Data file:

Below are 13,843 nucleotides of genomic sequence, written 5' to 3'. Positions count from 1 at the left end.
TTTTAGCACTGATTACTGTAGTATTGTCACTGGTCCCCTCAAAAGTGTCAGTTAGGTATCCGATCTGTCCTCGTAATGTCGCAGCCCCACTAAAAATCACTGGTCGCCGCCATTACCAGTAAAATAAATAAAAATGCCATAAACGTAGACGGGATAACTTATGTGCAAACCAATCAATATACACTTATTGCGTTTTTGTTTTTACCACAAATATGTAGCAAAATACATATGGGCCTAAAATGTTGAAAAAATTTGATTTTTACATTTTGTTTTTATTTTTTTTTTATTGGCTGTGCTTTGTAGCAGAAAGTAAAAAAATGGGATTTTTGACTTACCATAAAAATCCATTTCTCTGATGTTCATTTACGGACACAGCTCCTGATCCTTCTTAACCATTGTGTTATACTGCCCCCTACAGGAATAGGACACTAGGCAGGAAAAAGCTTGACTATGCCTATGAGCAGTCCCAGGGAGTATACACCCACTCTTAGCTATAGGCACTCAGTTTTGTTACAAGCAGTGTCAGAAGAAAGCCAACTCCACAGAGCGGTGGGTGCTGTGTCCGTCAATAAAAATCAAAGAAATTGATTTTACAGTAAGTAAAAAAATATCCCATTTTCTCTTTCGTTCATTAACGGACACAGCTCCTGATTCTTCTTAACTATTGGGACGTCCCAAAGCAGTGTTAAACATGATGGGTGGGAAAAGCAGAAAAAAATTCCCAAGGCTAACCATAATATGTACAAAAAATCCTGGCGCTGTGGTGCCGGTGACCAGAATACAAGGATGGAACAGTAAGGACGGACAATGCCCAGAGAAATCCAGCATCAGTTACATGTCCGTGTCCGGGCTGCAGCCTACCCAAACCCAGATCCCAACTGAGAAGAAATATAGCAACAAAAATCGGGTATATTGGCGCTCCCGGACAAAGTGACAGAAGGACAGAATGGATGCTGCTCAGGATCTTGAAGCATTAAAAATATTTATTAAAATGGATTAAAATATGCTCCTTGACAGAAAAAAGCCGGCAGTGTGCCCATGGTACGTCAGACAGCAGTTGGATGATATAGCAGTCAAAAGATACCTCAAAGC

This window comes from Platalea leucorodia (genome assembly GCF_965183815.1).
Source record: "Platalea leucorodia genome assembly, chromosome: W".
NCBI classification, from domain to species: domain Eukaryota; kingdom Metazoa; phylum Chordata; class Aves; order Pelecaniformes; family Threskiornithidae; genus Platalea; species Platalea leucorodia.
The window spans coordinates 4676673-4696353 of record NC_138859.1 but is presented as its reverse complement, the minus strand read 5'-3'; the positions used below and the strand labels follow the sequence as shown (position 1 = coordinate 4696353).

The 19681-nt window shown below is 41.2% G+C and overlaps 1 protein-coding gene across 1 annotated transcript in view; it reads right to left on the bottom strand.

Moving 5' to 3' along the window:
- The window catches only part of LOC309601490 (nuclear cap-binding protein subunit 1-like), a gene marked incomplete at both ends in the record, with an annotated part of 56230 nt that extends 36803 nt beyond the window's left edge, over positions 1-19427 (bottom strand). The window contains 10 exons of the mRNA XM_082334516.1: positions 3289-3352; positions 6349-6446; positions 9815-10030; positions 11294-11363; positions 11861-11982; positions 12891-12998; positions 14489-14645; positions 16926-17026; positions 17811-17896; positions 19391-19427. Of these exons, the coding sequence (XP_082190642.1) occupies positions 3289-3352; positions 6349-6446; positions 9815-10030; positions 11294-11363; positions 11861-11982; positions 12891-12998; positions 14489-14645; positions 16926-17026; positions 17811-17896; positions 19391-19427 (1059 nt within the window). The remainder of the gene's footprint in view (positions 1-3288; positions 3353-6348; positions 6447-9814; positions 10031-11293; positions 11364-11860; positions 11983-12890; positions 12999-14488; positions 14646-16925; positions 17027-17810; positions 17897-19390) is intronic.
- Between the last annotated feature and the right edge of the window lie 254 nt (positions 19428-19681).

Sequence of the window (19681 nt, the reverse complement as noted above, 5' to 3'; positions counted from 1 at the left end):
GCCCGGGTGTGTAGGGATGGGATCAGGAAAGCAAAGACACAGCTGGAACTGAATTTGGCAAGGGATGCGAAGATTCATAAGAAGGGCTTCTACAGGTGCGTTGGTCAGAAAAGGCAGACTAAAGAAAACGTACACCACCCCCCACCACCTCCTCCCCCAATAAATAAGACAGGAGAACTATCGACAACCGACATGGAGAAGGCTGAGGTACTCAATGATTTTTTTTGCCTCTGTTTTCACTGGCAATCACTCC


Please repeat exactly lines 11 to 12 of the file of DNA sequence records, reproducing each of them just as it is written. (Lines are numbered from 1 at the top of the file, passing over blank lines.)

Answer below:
Sequence of the window (19681 nt, the reverse complement as noted above, 5' to 3'; positions counted from 1 at the left end):
GCCCGGGTGTGTAGGGATGGGATCAGGAAAGCAAAGACACAGCTGGAACTGAATTTGGCAAGGGATGCGAAGATTCATAAGAAGGGCTTCTACAGGTGCGTTGGTCAGAAAAGGCAGACTAAAGAAAACGTACACCACCCCCCACCACCTCCTCCCCCAATAAATAAGACAGGAGAACTATCGACAACCGACATGGAGAAGGCTGAGGTACTCAATGATTTTTTTTGCCTCTGTTTTCACTGGCAATCACTCC